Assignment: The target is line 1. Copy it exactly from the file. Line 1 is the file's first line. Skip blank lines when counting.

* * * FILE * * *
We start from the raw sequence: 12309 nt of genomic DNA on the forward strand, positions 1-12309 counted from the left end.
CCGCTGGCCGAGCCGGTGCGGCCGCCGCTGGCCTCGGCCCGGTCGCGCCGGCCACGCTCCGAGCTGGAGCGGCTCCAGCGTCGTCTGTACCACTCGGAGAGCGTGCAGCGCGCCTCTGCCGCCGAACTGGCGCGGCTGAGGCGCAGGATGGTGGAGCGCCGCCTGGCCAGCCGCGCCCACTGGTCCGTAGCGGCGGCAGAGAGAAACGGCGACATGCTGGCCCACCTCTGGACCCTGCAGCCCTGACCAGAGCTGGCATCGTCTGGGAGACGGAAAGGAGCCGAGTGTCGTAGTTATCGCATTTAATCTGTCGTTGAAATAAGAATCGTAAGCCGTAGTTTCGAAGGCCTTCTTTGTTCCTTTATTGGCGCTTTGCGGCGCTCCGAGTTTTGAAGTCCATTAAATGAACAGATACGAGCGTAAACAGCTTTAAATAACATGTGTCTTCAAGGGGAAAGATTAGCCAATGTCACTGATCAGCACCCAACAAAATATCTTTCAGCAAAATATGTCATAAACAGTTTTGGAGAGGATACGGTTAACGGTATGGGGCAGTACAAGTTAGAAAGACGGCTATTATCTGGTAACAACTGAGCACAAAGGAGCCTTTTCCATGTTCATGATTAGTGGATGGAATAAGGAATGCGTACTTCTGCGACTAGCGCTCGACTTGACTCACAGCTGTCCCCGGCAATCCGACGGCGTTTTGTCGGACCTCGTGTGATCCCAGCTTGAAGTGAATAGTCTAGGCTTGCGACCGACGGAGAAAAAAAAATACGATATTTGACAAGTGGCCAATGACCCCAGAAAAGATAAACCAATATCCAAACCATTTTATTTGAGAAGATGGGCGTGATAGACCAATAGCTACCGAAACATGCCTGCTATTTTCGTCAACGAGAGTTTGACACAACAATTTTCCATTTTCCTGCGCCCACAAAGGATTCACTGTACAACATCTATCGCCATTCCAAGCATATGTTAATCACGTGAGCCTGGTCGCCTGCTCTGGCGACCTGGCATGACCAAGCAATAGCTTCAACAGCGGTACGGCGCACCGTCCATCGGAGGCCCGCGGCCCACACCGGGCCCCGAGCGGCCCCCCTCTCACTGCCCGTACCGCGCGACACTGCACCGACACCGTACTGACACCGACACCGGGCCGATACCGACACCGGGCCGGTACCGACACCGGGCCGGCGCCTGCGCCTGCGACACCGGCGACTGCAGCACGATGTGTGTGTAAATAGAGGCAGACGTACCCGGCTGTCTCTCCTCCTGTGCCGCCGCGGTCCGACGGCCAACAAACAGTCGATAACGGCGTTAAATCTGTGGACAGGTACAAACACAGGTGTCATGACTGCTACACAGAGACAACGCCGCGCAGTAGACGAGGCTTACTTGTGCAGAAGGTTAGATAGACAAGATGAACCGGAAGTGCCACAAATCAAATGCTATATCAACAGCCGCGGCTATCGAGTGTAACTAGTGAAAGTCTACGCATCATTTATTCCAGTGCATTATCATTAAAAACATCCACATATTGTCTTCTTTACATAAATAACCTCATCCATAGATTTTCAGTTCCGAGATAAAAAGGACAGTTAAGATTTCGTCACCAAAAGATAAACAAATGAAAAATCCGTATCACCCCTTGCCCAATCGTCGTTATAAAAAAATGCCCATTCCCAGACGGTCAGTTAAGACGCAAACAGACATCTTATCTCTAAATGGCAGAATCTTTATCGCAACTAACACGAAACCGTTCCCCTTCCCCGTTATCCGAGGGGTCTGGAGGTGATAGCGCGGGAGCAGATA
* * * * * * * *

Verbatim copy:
We start from the raw sequence: 12309 nt of genomic DNA on the forward strand, positions 1-12309 counted from the left end.